NL Quick Hits: Jose Reyes (thyroid) singled and stole two bases in an extended spring training game Monday … Roy Halladay had an excellent Phillies debut, allowing one run in seven innings … Colby Rasmus homered Monday and also robbed Scott Rolen of a potential homer with a leaping grab in center field … Drew Stubbs was on the bench Monday in favor of Chris Dickerson and Laynce Nix … Cameron Maybin was a mess Monday, going 0-for-4 with three swinging strikeouts and several poor plays in center field … Jeff Suppan (neck) is aiming to return from the disabled list when eligible Saturday … After struggling down the stretch with a wrist injury last season, Mark DeRosa homered in his Giants debut … Johan Santana out-dueled Josh Johnson, allowing one run in six innings Monday … Not only did Yadier Molina (oblique) start Monday, his grand slam broke the game open late … Mike Jacobs went 0-for-4 with two strikeouts Monday while inexplicably batting cleanup for the Mets.

Concerns over Jon Lester’s throwing ability much ado about nothing

LOS ANGELES, CA - OCTOBER 20: Jon Lester #34 of the Chicago Cubs pitches against the Los Angeles Dodgers in game five of the National League Division Series at Dodger Stadium on October 20, 2016 in Los Angeles, California.  (Photo by Josh Lefkowitz/Getty Images)
Josh Lefkowitz/Getty Images

Going into Thursday night’s NLCS Game 5, Dodgers manager Dave Roberts planned to have his team be annoying and distracting on the base paths for Cubs starter Jon Lester. Lester, you see, has a hard time making throws when he’s not pitching from the rubber, as seen here.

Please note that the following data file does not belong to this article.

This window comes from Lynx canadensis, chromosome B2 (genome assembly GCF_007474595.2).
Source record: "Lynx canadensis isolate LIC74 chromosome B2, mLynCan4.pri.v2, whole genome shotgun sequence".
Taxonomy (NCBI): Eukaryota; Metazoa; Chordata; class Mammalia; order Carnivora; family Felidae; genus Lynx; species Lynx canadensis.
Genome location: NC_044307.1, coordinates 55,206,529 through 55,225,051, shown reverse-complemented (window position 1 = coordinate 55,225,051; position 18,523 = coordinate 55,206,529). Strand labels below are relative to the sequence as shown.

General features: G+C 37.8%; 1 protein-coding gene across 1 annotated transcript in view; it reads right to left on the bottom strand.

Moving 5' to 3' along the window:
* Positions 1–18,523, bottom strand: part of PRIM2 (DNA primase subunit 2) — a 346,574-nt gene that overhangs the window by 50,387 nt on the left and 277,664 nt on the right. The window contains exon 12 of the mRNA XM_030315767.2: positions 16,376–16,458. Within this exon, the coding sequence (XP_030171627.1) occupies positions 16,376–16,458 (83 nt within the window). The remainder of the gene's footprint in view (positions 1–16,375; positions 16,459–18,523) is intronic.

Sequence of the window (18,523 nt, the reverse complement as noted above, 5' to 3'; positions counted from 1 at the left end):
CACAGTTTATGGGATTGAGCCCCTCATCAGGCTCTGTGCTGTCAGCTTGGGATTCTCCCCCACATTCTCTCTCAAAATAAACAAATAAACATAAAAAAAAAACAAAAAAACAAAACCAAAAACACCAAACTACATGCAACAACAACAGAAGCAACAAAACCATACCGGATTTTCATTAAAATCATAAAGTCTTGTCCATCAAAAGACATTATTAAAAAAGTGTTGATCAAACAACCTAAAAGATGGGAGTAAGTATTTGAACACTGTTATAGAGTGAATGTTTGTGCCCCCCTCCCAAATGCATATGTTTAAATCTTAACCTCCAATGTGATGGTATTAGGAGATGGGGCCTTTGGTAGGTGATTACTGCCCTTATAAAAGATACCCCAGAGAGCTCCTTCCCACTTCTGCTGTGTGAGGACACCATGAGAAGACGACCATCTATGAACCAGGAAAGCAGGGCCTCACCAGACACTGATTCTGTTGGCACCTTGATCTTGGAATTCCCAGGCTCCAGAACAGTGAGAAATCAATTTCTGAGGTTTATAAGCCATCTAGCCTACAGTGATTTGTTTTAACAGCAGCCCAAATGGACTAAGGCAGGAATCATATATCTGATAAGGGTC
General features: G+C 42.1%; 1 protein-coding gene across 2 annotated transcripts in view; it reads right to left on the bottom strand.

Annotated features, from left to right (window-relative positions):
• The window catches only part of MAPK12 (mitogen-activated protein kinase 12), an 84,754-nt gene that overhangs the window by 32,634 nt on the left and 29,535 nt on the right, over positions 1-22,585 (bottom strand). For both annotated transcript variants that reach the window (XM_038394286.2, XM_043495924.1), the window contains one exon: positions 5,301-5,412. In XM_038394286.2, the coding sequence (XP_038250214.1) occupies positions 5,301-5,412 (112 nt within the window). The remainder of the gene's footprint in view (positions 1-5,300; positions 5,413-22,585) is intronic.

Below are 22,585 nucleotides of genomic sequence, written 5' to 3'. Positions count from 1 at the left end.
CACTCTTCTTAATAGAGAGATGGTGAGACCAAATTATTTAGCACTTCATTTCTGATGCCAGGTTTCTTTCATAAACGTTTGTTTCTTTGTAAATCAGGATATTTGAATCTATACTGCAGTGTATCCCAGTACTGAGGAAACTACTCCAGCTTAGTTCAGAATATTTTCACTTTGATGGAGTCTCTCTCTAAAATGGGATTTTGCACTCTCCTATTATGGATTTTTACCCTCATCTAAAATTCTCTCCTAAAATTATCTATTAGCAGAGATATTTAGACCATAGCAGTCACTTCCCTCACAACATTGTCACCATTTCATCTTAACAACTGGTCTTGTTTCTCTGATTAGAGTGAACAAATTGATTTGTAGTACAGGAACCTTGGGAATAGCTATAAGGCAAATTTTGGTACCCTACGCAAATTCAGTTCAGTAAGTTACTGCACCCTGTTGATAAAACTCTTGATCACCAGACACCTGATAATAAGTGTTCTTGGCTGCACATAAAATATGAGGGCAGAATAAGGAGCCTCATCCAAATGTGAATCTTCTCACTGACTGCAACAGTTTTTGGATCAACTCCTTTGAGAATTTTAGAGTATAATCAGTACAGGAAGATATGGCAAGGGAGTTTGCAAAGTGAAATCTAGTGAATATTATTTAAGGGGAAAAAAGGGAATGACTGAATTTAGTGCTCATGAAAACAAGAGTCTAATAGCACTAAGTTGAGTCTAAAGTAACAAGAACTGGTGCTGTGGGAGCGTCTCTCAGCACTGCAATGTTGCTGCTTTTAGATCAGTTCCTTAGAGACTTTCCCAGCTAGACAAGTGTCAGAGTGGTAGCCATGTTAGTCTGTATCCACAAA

The Dodgers got an immediate opportunity to test their strategy, as Enrique Hernandez drew a four-pitch walk to start the game in the bottom of the first inning. Hernandez was taking leads between 15 and 25 feet, just taunting Lester to throw over to first base. Lester never did. And despite being given the luxury of such a large lead, Hernandez never attempted to steal second base.

It ended up costing the Dodgers a run. After Justin Turner struck out, Corey Seager lined a single to center field. Hernandez, large lead and all, should’ve been well on his way to third base, but he settled for staying at second base. Carlos Ruiz then flied out to right field on what should’ve been a sacrifice fly. Hernandez instead just advanced to third. Howie Kendrick grounded out to end the inning with the Dodgers having scored no runs.